CU Lobbyists Racing To Catch A Place On Stimulus Bill
WASHINGTON -- Credit union lobbyists are working hard to see if they can attach different parts of the Credit Union Regulatory Improvements Act (H.R. 1537) to the so-far fast-moving economic stimulus package.
"We have been working with Congressional leaders on how credit unions could be part of different strategies to keep the country working," explained Brad Thaler, NAFCU's director of legislative affairs. He admitted that the possibility that parts of CURIA could be added to the economic stimulus package might seem remote, but that budget-conscious legislators seemed particularly attracted to things they could do that would not carry any cost.
NAFCU's staff is not alone in the effort. CUNA lobbyists have also been busy and drafted a letter to congressional leaders on both sides of the aisle to press the case for lifting of the member business lending cap in the economic stimulus bill. In its Jan. 23 letter, CUNA argued for both raising the member business lending cap from its current 12.25% of total assets to 20%, as well as increasing the minimum threshold for a qualifying member business loan from $50,000 to $100,000.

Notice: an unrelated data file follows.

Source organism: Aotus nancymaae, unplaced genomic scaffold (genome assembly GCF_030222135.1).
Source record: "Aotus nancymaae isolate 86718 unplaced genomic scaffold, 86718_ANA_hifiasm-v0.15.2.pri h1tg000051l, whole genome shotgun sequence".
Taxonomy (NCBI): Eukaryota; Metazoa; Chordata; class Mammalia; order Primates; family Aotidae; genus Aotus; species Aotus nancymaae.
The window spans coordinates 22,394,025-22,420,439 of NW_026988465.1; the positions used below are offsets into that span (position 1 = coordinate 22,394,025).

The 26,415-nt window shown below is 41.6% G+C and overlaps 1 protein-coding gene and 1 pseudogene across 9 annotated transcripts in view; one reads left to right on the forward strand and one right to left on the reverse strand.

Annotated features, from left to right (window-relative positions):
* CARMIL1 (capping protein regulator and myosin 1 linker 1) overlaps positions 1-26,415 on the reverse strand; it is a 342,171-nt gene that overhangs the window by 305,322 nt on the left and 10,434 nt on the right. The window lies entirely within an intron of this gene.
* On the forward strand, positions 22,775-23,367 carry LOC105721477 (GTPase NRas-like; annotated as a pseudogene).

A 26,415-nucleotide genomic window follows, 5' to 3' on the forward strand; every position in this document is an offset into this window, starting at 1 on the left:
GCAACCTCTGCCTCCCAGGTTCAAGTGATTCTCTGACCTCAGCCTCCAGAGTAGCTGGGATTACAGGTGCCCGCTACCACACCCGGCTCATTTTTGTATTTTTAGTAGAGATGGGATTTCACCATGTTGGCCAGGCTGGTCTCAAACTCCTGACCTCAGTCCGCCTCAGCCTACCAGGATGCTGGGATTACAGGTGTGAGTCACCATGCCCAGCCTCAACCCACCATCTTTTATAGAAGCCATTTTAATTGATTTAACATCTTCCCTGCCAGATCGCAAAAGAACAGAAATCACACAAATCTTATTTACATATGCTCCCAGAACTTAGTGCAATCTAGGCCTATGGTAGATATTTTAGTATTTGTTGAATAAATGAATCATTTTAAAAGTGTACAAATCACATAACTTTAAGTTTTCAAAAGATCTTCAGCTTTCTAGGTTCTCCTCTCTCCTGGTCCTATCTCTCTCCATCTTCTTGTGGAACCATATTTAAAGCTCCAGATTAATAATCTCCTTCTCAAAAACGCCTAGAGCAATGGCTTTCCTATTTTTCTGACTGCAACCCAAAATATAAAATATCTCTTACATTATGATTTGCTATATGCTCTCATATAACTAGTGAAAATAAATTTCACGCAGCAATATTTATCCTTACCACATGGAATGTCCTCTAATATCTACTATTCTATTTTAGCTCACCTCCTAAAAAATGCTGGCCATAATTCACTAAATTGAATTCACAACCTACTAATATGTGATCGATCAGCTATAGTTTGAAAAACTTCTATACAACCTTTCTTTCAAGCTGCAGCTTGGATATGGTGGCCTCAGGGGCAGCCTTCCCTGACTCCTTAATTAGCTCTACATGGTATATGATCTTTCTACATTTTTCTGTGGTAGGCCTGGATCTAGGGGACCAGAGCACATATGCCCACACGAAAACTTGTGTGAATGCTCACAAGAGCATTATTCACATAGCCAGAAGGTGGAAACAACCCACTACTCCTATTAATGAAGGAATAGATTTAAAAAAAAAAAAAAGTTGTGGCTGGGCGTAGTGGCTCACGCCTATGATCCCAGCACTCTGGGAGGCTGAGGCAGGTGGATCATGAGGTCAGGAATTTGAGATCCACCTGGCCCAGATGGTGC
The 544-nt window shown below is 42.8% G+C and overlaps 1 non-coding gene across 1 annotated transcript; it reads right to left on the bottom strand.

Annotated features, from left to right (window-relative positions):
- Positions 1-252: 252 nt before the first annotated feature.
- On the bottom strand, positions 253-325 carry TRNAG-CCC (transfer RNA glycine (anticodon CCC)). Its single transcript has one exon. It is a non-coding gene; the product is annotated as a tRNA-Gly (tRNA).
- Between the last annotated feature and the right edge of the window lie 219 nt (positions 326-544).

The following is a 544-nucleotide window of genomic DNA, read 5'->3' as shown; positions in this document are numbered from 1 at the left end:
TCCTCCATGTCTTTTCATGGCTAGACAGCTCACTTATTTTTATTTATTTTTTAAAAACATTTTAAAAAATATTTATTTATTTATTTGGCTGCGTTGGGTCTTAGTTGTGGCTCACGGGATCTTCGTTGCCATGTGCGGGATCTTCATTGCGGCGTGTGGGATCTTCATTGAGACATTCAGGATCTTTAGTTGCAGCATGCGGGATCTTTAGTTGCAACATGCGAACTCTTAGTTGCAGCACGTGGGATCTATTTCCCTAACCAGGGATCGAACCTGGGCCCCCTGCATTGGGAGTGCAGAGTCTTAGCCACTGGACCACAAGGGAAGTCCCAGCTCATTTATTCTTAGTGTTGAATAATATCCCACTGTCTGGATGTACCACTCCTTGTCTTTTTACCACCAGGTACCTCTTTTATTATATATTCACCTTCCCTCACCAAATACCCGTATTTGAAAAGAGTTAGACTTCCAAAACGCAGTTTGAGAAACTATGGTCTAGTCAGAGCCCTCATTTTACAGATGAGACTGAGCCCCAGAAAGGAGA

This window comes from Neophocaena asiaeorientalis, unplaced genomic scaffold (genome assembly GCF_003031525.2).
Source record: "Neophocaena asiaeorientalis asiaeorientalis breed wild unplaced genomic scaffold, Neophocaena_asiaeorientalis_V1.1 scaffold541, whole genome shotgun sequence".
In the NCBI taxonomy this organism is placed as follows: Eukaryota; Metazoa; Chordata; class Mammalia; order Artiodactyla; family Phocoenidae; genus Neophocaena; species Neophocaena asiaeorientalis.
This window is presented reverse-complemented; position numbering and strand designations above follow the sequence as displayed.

"This proposal is targeted toward middle and lower income individuals," CUNA wrote. "In 2001, the Department of Treasury estimates that 45% of credit union member business loans went to households with incomes less than $50,000.
According to Ryan Donovan, CUNA vice president of legislative affairs, the trade group continued to discuss inclusion with congressional leaders last week. The House-approved version of an economic stimulus package, which contains only six provisions, does not address credit unions. Donovan said CUNA is now shifting its focus to the Senate with the hope that legislators there will have a broader stimulus package though House Speaker Nancy Pelosi (D-Calif.) is asking the Senate action not threaten the delicate balance negotiated between the House and the Bush Administration. The bill passed the House 385-35.
Congress received thousands of requests for inclusions in the House's economic stimulus package last week, Donovan said. He, too, noted that the member business lending proposal could be the exception among those because it does not have a revenue component attached.